I am in the process of developing a business app for iOS using SwiftUI, that will have CRUD operations to logged in users. Most of the functionality will be provided using a webview (with WKWebView), while also taking advantage of device features such as push notifications.
(For now, the webview is necessary until everything can be implemented using native SwiftUI code)
My main issue is sharing session data between the native SwiftUI code, and the webview–
I need this for stuff like push notifications, which need to send the device token to the backend.
I am wondering how to architect the entire thing in the cleanest way possible and have found two ways to implement the login flow:
Option #1: Native Login
Building a native login form that sends an API request to the backend, and returns a token that will be stored in the Keychain. This token serves as the way to identify users and provide access. Then, sending a querystring with a temporary token when opening the webview, so that the user is also identified via cookies.
This option has its pros an cons:
- Securely save the session token in the Keychain, refreshing it when necessary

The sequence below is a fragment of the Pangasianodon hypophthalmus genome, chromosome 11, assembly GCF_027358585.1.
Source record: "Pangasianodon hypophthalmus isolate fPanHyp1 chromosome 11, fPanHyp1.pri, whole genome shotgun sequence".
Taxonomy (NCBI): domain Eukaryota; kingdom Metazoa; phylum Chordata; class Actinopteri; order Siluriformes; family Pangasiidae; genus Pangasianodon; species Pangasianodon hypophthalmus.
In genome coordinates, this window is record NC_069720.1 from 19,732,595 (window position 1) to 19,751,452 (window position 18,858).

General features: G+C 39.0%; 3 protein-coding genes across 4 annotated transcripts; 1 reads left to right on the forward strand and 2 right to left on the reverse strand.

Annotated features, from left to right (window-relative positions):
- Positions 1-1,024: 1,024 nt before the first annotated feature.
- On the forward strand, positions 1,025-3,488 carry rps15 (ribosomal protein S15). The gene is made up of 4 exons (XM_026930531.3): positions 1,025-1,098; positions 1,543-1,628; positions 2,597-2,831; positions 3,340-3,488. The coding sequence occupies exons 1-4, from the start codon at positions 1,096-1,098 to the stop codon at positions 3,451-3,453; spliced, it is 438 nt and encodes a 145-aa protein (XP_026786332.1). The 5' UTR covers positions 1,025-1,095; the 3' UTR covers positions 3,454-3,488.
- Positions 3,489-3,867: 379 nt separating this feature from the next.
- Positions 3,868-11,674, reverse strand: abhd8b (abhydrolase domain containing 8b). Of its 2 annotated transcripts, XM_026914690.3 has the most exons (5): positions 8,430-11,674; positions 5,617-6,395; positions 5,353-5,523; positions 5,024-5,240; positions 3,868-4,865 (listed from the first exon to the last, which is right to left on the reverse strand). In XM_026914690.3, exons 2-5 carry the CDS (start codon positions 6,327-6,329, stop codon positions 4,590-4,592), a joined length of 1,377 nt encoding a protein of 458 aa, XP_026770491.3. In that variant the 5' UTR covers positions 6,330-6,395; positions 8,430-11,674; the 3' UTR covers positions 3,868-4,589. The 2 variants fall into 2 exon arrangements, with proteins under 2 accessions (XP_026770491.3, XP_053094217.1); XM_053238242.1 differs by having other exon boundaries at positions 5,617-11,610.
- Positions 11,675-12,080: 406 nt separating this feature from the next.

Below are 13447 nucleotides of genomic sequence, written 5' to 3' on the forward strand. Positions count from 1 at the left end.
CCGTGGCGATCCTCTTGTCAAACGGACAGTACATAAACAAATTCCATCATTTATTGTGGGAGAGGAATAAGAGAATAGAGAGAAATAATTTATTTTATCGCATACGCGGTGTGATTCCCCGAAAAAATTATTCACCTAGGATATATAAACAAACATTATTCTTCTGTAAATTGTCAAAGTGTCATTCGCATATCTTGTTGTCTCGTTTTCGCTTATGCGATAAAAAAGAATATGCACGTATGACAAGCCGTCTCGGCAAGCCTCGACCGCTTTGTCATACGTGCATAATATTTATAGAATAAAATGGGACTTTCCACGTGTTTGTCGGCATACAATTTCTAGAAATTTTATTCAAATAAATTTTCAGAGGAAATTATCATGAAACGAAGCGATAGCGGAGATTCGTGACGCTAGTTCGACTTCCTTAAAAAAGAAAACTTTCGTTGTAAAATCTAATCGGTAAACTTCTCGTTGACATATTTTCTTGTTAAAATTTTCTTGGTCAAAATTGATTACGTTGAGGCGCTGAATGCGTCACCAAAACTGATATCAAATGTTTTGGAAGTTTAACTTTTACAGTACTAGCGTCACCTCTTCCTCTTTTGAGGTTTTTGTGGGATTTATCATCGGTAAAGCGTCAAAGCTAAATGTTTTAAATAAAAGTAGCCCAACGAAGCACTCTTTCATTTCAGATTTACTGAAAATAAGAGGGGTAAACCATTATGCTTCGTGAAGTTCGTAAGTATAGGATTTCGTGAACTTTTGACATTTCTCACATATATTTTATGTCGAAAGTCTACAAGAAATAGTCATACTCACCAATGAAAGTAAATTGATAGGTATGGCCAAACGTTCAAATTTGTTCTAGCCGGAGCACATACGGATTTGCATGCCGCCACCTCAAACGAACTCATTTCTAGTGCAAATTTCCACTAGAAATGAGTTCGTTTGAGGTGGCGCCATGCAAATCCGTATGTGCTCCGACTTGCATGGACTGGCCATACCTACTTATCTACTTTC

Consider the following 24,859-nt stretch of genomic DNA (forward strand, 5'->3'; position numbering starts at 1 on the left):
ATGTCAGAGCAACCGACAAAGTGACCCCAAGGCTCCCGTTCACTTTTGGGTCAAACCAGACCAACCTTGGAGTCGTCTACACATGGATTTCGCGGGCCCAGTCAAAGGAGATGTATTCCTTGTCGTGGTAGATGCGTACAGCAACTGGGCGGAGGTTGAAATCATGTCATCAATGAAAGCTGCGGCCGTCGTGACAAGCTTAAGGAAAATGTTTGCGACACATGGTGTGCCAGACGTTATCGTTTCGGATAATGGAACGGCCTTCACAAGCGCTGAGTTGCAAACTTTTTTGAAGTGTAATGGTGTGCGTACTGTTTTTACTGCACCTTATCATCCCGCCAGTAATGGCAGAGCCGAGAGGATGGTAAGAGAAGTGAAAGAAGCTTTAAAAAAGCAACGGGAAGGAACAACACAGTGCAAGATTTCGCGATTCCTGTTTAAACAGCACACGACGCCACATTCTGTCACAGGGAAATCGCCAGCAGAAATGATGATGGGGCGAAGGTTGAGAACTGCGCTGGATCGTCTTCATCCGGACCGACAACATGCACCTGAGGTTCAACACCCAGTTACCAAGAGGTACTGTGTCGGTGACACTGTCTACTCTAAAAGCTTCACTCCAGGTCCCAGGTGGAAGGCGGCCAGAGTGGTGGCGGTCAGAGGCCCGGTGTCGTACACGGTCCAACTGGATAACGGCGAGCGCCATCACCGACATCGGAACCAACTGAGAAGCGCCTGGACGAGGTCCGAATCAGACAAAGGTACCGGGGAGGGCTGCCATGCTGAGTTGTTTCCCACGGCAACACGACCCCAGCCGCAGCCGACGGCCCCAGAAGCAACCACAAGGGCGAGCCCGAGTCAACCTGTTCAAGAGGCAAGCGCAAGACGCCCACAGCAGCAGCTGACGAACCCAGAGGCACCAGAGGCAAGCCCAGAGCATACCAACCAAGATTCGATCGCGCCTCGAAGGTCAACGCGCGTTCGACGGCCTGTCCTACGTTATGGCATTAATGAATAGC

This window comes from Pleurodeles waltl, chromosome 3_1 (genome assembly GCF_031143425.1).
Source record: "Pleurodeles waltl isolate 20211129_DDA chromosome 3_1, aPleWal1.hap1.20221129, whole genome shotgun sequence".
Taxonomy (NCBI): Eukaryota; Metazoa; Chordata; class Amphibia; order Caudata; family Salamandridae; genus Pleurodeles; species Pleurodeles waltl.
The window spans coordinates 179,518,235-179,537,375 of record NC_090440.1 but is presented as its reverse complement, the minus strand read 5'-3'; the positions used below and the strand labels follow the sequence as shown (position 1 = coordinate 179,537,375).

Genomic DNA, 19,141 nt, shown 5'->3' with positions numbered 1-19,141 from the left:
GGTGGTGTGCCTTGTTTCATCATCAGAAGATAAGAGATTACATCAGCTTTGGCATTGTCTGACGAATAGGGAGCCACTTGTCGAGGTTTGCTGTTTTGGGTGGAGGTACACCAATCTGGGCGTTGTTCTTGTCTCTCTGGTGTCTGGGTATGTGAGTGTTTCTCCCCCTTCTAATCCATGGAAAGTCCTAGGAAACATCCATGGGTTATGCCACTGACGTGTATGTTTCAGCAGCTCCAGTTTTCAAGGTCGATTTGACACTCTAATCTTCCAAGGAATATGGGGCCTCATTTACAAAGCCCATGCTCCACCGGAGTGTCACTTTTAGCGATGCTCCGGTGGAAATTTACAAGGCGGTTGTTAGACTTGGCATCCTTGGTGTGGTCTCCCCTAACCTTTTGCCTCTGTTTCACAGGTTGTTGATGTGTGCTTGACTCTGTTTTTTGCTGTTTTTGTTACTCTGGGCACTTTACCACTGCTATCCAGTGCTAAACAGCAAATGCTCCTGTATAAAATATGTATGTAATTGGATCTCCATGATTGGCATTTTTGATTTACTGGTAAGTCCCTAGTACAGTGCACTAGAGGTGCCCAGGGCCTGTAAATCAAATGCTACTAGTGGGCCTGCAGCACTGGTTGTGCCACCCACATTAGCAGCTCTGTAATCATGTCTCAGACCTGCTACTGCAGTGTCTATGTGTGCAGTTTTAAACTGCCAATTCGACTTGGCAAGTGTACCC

- Passing a (possibly insecure) token to the web app, in order to authenticate the webview
Overall, seems like a solid option but due to my inexperience I’m not sure if it’s a proper way to go around it.
Option #2: Webview Login
The other option is to turn the entire app into a webview, including login information. The webview seems to retain login sessions quite well with cookies, so it would basically be a web app. Then the native code could read information from the webview in order to extract a user token, and use it to authenticate push notifications and such.
This option has some issues:
- Delegating login to the webview seems easier, since it falls on the web app
- It feels clunky to extract a user token in order to identify push notifications
What would be the best way to go around it? How is this native-to-webview communication usually implemented? I’ve only just started dabbling in iOS and SwiftUI, so the architecture side of things is still a bit foreign to me.